Online and open access: considering the future of law journals
Duke Law hosts daylong conference on moving journals online
Phil Rubin ’11, the Duke Law Journal editor in chief, concedes that paper-and-ink issues of his and other venerable law journals are likely on their way out.
“I think everybody recognizes, deep down, that eventually the printing presses will stop, not because of some ideological view, but because it’s going to become the overwhelmingly sensible thing to do,” he said. “The question everyone is asking is about timing and preparation. There is a lot of preparation for going solely online. You want to really understand online publishing. If that’s going to be the only way you present your journal, it has to be really good.”
Rubin and other law journal editors got a leg up on preparation — and aired concerns — during a daylong workshop on open-access best practices, held at Duke Law School on Oct. 22. Co-sponsored by Duke’s J. Michael Goodson Law Library and Center for the Study of the Public Domain, along with the Harvard Law School Library, the workshop featured editors, law librarians, and leading thinkers on open access, legal, and digital publishing; in addition to those in attendance, students and scholars at Harvard and elsewhere participated via videoconference and social networks.
Held during national Open Access Week, the workshop advanced the principles articulated in the 2009 Durham Statement on Open Access to Legal Scholarship, explained Richard Danner. Duke Law’s senior associate dean for information services and Rufty Research Professor of Law, he was the workshop’s chief organizer. Developed at a Duke Law meeting by 12 library directors from the country’s top university law libraries, the Durham Statement calls for making law journal articles “available in stable, open, digital formats in place of print.”
“The Durham Statement was meant as a call for people to start thinking about this,” Danner said. “It had two purposes — to call for making journals openly accessible, and to hasten the move toward online-only journals. The idea was that law journals and deans would say, ‘This is a really great idea. We should stop wasting all this money printing things people look at online.’” All leading law journals publish electronically as well as in print, he observed.
“The workshop promoted a discussion of open-access issues and provided some fairly practical guidance to law review editors about issues in this digital era when, regardless of whether they continue to print or not, electronic publishing platforms, access, and preservation all need to be addressed,” Danner said.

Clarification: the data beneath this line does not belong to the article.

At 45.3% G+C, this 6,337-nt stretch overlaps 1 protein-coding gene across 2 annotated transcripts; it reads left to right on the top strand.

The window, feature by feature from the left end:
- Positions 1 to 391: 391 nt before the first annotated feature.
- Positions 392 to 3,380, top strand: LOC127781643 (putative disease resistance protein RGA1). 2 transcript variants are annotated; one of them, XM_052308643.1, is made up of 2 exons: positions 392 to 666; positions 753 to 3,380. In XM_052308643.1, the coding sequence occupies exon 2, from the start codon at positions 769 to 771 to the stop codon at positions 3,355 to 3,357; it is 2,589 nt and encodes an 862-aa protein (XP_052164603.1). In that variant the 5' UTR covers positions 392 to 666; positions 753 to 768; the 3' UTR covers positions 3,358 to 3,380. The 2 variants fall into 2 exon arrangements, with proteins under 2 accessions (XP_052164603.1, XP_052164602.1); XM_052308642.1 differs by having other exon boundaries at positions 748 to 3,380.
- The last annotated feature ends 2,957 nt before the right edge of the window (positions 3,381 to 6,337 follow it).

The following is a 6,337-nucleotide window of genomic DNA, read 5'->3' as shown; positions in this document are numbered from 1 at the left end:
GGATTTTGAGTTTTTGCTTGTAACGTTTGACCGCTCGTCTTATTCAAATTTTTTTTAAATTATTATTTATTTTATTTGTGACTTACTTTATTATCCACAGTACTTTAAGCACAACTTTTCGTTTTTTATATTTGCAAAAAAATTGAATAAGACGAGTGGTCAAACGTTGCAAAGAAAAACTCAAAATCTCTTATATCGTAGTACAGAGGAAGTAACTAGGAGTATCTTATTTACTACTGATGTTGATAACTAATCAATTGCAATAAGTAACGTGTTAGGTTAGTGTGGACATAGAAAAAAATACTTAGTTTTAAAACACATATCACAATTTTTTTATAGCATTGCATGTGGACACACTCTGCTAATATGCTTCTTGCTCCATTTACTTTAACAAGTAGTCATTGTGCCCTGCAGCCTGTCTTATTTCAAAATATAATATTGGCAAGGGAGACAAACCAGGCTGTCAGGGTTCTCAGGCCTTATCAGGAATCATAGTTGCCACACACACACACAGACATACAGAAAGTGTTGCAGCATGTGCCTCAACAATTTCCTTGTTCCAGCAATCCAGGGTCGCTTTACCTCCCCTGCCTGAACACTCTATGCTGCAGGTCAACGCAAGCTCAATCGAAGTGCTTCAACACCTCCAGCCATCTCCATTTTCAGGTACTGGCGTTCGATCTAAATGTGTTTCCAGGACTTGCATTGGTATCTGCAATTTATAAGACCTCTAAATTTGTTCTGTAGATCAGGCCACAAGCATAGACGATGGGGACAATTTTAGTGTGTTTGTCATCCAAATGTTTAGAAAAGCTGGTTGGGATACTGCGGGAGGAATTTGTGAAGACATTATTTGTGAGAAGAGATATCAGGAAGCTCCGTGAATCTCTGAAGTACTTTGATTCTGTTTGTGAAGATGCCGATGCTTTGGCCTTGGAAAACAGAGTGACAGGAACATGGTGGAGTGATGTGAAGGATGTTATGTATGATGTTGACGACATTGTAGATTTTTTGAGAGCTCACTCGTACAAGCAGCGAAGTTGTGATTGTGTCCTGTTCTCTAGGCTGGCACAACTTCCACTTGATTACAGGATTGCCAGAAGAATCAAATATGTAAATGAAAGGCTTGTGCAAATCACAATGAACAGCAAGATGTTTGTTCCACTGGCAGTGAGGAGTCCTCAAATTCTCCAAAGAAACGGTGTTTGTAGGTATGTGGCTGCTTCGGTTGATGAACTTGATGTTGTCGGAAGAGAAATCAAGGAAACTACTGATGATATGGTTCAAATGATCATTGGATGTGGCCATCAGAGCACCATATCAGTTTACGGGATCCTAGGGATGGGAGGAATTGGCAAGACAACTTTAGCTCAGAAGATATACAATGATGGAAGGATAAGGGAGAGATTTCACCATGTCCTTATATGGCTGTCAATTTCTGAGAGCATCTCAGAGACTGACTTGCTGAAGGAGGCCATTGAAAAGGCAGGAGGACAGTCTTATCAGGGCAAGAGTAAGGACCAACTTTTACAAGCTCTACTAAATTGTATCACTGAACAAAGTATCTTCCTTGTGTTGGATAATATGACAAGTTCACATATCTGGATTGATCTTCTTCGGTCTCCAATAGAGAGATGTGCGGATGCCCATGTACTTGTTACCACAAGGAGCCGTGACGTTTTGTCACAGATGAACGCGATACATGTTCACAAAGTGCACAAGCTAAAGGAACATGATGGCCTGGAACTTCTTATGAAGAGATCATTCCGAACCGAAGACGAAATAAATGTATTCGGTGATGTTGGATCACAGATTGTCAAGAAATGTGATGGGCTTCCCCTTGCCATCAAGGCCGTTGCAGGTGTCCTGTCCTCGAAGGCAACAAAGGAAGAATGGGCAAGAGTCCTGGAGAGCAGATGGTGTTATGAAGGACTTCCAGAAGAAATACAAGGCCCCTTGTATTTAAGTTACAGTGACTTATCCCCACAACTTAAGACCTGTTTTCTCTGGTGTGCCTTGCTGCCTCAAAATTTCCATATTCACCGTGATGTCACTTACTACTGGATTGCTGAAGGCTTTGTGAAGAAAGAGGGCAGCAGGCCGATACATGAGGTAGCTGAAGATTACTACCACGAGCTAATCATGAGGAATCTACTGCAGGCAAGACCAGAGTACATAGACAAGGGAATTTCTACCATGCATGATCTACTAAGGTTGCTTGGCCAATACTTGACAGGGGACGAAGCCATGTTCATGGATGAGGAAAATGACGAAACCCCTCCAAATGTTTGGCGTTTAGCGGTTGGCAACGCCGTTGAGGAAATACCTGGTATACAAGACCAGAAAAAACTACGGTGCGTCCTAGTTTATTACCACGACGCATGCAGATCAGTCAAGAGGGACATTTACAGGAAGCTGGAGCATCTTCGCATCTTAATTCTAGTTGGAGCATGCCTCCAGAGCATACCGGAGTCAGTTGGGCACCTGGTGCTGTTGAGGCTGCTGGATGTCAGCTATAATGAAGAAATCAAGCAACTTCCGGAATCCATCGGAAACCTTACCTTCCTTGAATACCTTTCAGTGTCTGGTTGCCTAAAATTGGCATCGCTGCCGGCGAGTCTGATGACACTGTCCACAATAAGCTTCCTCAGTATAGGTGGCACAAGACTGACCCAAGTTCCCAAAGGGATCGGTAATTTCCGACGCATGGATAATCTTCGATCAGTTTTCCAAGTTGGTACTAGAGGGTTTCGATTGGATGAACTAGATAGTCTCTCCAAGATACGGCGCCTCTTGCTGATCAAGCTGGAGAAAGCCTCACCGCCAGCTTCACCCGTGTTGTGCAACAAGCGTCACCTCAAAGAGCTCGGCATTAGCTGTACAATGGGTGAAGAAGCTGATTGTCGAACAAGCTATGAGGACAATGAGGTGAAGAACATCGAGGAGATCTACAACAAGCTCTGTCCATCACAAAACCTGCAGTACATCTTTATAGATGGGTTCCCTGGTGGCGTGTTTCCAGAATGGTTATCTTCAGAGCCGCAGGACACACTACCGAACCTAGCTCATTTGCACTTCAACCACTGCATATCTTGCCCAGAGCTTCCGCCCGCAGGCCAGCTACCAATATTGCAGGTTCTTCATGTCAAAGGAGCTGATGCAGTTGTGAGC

Phasing out print — slowly
Rubin and his counterparts from the Texas Law Review, Georgetown Law Journal and Northwestern University Law Review agreed that a phase out of print is inevitable, though not imminent, during one panel discussion. Still, said Rubin, individual journal editors are reluctant to make the first move, fearing a loss of subscribers and status among readers and scholars.
“We still have authors who would choose us over an online-only journal because of the prestige that they associate with print, which is not something, necessarily, that we have control over,” said Stephanie Kissel, editor of Northwestern University Law Review.
Danner cited preservation as another frequent argument for sticking with print.
“There is still no stable, permanent way to preserve digital media, and so you have people making the argument for printing these things because that’s the only way you can be sure they’re going to be here in 50 years,” he said. “Taken on its own that’s true, but there are ways to do it. The media change, but what that means is that you have to keep moving what you’re storing onto different media. Ithink that’s inevitable — the next thing isn’t going to be the last, permanent, storage medium.”
Adjusting skill sets for the digital era
Paolo Mangiafico, Duke’s director of digital information strategy, outlined the various considerations law journal editors need to assess as they consider online-publishing platforms.
“What’s your budget? What kind of tech support will you have available? What kinds of workflows do you want integrated into your delivery platform? Some platforms have pretty extensive workflow built in for the editorial process, but some people prefer the more informal way, which is to communicate via emails.”
Rubin identified the short tenure of law journal editors as an obstacle to making large-scale transitions, particularly when the transition presents a complicated set of time-consuming tasks. “You’re ‘new’ the whole time, and by the time you’re not new, you graduate and you leave,” he said. Journal editors would be wise to experiment with small-scale change, or at least think through the implications of making changes, during their time helming journals.
“Then you have to leave a lot of ‘notes to my successor,’” he said.